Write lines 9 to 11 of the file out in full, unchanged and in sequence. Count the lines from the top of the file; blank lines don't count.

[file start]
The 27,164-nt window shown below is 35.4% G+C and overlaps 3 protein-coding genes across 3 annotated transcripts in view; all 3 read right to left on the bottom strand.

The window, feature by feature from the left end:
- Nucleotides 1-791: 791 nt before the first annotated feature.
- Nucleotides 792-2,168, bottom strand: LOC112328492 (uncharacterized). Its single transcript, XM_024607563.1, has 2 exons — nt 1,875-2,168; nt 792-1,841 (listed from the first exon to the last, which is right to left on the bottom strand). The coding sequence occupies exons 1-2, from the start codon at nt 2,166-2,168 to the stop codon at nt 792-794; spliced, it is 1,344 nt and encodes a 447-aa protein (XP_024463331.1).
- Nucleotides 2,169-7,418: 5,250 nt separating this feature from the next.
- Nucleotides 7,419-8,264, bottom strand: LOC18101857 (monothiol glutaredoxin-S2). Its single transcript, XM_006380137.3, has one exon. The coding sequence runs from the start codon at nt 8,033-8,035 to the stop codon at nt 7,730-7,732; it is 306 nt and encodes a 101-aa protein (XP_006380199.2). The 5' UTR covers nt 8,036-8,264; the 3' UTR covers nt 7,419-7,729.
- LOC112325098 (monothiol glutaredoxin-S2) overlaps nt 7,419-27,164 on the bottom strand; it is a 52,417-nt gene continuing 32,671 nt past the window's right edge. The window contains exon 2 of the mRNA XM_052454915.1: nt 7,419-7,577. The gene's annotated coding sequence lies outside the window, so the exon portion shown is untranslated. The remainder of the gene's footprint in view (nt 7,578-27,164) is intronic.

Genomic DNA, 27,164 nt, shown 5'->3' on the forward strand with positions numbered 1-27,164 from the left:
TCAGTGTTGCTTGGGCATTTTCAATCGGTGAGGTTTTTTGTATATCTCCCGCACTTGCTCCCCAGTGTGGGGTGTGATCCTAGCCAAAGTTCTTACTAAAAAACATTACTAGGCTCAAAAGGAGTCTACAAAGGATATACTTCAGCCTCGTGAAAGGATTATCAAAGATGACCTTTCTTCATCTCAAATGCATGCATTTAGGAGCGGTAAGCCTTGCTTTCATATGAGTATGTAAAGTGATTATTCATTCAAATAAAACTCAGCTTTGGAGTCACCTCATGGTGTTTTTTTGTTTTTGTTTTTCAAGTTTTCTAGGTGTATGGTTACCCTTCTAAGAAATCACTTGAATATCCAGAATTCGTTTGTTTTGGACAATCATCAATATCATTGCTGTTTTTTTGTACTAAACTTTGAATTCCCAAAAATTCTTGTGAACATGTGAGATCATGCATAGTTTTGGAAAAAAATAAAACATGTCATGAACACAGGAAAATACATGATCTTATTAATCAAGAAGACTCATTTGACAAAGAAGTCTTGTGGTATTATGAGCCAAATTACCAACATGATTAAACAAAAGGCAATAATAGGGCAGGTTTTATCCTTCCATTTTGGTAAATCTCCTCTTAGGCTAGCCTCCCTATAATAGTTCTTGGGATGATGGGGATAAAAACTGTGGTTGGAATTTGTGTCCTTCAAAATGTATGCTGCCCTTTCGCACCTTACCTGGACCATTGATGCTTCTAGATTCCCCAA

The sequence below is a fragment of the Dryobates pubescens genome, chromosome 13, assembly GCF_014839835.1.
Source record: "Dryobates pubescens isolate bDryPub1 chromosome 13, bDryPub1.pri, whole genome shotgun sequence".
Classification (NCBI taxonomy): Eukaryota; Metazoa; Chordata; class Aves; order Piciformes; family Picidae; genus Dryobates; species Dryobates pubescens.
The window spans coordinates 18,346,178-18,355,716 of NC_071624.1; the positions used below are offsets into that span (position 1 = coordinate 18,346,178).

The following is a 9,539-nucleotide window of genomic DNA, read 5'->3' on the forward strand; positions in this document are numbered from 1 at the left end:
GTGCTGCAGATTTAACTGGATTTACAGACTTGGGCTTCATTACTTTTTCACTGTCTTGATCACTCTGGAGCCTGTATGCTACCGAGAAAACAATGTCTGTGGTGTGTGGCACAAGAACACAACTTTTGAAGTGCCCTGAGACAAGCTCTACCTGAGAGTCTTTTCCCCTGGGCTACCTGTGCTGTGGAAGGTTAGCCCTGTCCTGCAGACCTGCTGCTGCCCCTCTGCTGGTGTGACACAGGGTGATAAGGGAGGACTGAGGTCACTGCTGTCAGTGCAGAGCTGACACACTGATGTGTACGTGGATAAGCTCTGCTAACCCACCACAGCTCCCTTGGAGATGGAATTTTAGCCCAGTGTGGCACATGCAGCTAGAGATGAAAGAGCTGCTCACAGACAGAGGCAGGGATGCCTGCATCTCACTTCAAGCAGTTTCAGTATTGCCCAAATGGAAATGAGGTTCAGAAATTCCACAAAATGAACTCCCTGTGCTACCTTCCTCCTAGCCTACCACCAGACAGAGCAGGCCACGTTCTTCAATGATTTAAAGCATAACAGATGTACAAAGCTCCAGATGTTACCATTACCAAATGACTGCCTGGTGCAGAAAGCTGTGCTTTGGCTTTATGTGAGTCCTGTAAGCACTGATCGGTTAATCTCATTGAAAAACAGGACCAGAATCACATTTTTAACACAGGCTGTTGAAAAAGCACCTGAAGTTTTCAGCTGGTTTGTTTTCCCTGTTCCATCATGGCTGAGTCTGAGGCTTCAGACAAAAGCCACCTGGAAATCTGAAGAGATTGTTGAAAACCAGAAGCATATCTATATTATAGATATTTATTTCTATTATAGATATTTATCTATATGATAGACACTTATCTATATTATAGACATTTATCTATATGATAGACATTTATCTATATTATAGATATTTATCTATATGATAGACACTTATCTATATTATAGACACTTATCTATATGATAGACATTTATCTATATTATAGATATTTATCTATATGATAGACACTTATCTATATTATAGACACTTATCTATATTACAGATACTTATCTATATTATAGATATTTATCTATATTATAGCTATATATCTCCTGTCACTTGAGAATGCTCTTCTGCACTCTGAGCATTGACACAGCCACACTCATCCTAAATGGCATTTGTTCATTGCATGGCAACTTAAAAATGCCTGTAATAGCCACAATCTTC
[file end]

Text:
TCAGTGTTGCTTGGGCATTTTCAATCGGTGAGGTTTTTTGTATATCTCCCGCACTTGCTCCCCAGTGTGGGGTGTGATCCTAGCCAAAGTTCTTACTAAAAAACATTACTAGGCTCAAAAGGAGTCTACAAAGGATATACTTCAGCCTCGTGAAAGGATTATCAAAGATGACCTTTCTTCATCTCAAATGCATGCATTTAGGAGCGGTAAGCCTTGCTTTCATATGAGTATGTAAAGTGATTATTCATTCAAATAAAACTCAGCTTTGGAGTCACCTCATGGTGTTTTTTTGTTTTTGTTTTTCAAGTTTTCTAGGTGTATGGTTACCCTTCTAAGAAATCACTTGAATATCCAGAATTCGTTTGTTTTGGACAATCATCAATATCATTGCTGTTTTTTTGTACTAAACTTTGAATTCCCAAAAATTCTTGTGAACATGTGAGATCATGCATAGTTTTGGAAAAAAATAAAACATGTCATGAACACAGGAAAATACATGATCTTATTAATCAAGAAGACTCATTTGACAAAGAAGTCTTGTGGTATTATGAGCCAAATTACCAACATGATTAAACAAAAGGCAATAATAGGGCAGGTTTTATCCTTCCATTTTGGTAAATCTCCTCTTAGGCTAGCCTCCCTATAATAGTTCTTGGGATGATGGGGATAAAAACTGTGGTTGGAATTTGTGTCCTTCAAAATGTATGCTGCCCTTTCGCACCTTACCTGGACCATTGATGCTTCTAGATTCCCCAA

The sequence below is a fragment of the Dryobates pubescens genome, chromosome 13, assembly GCF_014839835.1.
Source record: "Dryobates pubescens isolate bDryPub1 chromosome 13, bDryPub1.pri, whole genome shotgun sequence".